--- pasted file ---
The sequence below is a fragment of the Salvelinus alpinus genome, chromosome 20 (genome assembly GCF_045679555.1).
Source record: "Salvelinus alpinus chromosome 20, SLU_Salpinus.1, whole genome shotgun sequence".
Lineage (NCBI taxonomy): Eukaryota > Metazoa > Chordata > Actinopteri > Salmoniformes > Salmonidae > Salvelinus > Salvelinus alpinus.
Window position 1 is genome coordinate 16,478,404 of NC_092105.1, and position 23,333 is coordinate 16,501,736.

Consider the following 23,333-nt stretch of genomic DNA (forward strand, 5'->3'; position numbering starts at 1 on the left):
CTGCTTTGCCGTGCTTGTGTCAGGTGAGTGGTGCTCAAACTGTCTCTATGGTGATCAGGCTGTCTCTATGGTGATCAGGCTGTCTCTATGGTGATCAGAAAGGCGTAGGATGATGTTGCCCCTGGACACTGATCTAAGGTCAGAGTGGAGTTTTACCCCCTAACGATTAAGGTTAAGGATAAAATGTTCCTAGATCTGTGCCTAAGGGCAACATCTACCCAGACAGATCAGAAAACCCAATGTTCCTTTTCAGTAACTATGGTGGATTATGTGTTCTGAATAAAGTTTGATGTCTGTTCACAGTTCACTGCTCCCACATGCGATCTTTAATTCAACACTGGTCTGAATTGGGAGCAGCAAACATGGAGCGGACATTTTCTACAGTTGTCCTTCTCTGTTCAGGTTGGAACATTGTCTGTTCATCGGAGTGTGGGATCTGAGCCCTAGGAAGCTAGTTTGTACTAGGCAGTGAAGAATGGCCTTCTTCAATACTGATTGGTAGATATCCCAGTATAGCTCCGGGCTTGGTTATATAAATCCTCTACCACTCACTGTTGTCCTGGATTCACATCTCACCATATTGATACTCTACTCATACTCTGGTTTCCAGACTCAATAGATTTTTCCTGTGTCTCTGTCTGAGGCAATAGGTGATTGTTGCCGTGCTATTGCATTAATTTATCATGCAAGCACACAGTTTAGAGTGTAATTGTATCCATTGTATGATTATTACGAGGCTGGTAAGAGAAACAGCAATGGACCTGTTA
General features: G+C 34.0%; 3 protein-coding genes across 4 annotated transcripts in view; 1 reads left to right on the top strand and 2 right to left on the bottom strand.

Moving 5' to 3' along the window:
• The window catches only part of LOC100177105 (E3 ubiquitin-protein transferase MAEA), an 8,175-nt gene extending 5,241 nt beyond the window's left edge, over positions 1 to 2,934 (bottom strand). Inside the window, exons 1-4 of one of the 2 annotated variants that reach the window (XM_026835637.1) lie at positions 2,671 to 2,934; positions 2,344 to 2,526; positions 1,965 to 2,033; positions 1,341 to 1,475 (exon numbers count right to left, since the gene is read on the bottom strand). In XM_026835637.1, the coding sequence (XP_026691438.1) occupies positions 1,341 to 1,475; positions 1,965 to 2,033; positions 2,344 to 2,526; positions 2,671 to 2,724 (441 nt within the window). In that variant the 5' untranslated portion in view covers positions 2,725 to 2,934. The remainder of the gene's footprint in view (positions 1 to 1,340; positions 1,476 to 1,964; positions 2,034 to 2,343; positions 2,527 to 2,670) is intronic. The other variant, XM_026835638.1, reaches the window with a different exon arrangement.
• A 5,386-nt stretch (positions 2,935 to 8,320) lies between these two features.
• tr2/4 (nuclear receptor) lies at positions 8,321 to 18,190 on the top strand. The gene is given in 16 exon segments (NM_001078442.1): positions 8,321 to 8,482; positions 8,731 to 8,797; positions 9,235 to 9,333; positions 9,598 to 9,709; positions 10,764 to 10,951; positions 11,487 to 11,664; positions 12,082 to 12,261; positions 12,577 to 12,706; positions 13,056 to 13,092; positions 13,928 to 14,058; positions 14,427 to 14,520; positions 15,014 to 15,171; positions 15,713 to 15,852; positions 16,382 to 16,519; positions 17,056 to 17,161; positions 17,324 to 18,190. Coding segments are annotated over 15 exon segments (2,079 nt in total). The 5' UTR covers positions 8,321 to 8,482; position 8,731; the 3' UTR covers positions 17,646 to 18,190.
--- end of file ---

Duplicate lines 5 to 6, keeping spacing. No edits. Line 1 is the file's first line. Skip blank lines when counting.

Consider the following 23,333-nt stretch of genomic DNA (forward strand, 5'->3'; position numbering starts at 1 on the left):
CTGCTTTGCCGTGCTTGTGTCAGGTGAGTGGTGCTCAAACTGTCTCTATGGTGATCAGGCTGTCTCTATGGTGATCAGGCTGTCTCTATGGTGATCAGAAAGGCGTAGGATGATGTTGCCCCTGGACACTGATCTAAGGTCAGAGTGGAGTTTTACCCCCTAACGATTAAGGTTAAGGATAAAATGTTCCTAGATCTGTGCCTAAGGGCAACATCTACCCAGACAGATCAGAAAACCCAATGTTCCTTTTCAGTAACTATGGTGGATTATGTGTTCTGAATAAAGTTTGATGTCTGTTCACAGTTCACTGCTCCCACATGCGATCTTTAATTCAACACTGGTCTGAATTGGGAGCAGCAAACATGGAGCGGACATTTTCTACAGTTGTCCTTCTCTGTTCAGGTTGGAACATTGTCTGTTCATCGGAGTGTGGGATCTGAGCCCTAGGAAGCTAGTTTGTACTAGGCAGTGAAGAATGGCCTTCTTCAATACTGATTGGTAGATATCCCAGTATAGCTCCGGGCTTGGTTATATAAATCCTCTACCACTCACTGTTGTCCTGGATTCACATCTCACCATATTGATACTCTACTCATACTCTGGTTTCCAGACTCAATAGATTTTTCCTGTGTCTCTGTCTGAGGCAATAGGTGATTGTTGCCGTGCTATTGCATTAATTTATCATGCAAGCACACAGTTTAGAGTGTAATTGTATCCATTGTATGATTATTACGAGGCTGGTAAGAGAAACAGCAATGGACCTGTTA